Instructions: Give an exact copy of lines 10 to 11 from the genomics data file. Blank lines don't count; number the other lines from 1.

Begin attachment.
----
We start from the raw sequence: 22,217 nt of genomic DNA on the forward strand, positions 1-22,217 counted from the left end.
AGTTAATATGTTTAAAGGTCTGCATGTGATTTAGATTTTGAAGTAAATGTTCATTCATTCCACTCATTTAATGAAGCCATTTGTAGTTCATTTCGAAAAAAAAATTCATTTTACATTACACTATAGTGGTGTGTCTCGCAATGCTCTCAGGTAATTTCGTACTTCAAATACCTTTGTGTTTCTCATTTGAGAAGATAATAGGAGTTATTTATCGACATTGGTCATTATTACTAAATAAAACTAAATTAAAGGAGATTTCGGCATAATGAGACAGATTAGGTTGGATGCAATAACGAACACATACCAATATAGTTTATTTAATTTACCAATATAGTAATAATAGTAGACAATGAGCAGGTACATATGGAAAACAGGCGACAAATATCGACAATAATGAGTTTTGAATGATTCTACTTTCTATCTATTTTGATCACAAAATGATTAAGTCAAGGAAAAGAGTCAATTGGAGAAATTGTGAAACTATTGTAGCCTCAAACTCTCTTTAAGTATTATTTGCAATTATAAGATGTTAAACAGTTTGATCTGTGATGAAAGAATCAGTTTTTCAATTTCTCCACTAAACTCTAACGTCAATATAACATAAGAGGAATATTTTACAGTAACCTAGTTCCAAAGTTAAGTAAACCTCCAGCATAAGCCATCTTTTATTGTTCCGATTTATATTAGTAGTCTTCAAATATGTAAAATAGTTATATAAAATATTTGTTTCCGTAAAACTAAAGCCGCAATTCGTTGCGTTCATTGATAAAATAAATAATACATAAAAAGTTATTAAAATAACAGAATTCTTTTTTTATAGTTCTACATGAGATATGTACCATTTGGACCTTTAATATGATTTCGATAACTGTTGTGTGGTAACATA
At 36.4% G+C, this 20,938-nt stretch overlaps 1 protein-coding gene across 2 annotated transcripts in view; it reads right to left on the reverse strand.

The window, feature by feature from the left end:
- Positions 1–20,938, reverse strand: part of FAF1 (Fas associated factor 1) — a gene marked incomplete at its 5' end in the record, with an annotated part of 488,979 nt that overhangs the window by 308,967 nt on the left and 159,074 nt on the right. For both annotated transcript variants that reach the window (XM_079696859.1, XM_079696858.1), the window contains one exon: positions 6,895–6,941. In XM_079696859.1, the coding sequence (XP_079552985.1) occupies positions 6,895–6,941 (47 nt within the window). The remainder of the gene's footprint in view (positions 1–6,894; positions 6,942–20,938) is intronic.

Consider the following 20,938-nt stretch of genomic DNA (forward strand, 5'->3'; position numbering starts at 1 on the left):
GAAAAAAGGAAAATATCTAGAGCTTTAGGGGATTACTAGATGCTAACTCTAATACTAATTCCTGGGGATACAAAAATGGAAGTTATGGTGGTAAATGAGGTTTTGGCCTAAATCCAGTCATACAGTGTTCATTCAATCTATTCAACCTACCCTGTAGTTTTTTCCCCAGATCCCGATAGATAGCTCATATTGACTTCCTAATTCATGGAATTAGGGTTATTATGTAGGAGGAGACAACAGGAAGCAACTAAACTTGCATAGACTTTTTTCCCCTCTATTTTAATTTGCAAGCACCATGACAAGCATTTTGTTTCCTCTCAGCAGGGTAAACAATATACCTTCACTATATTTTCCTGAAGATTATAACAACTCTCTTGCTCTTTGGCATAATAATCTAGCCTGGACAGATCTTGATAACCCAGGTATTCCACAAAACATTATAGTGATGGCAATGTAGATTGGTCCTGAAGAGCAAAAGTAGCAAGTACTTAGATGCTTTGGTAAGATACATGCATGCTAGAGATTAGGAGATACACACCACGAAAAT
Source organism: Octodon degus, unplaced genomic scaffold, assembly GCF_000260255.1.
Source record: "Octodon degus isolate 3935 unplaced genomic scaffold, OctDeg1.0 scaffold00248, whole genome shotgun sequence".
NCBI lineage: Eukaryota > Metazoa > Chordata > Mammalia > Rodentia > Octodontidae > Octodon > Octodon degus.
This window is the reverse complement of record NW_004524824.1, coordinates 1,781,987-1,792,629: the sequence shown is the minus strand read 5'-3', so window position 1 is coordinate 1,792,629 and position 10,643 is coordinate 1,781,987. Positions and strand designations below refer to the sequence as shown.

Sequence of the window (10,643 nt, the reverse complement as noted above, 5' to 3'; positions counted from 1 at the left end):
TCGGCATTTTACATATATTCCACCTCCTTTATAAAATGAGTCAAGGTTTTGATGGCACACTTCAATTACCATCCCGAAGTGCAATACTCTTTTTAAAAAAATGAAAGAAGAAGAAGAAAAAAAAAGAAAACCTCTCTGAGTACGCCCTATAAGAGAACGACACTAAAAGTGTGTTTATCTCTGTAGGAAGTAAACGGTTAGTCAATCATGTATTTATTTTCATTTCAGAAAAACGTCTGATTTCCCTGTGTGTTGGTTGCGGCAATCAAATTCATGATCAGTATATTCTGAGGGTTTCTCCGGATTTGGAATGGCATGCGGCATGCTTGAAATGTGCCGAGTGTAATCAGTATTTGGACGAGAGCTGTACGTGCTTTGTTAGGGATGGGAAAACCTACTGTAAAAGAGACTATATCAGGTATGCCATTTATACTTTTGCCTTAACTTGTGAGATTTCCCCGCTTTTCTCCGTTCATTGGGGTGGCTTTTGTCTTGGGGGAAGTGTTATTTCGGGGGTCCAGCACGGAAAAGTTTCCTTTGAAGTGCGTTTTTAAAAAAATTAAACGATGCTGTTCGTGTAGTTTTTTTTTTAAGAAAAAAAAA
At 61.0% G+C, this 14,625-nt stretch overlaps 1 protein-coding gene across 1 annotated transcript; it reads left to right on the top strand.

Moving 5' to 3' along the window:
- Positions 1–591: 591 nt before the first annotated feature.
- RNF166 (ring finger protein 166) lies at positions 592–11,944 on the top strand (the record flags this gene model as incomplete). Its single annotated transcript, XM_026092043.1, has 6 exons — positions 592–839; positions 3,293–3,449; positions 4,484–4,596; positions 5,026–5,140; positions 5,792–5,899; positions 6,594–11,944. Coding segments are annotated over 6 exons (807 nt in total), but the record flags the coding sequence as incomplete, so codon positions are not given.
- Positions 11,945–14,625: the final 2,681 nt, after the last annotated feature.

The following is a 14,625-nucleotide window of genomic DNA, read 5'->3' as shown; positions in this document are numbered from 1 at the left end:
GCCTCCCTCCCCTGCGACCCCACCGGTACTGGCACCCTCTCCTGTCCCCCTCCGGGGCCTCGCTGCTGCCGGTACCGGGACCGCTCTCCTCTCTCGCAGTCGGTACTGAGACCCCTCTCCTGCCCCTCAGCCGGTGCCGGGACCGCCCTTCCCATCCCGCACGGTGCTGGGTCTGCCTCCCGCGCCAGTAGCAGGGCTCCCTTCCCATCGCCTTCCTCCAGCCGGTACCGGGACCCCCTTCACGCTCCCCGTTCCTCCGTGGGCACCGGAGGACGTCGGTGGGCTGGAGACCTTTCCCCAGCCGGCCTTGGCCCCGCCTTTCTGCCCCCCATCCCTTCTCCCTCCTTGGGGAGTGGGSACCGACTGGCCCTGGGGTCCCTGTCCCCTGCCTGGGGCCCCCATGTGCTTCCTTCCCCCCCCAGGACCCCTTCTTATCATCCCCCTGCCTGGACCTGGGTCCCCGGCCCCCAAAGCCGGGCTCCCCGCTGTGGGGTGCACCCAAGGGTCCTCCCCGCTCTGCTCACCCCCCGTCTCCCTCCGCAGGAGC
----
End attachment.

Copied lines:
NCBI lineage: Eukaryota > Metazoa > Chordata > Mammalia > Rodentia > Octodontidae > Octodon > Octodon degus.
This window is the reverse complement of record NW_004524824.1, coordinates 1,781,987-1,792,629: the sequence shown is the minus strand read 5'-3', so window position 1 is coordinate 1,792,629 and position 10,643 is coordinate 1,781,987. Positions and strand designations below refer to the sequence as shown.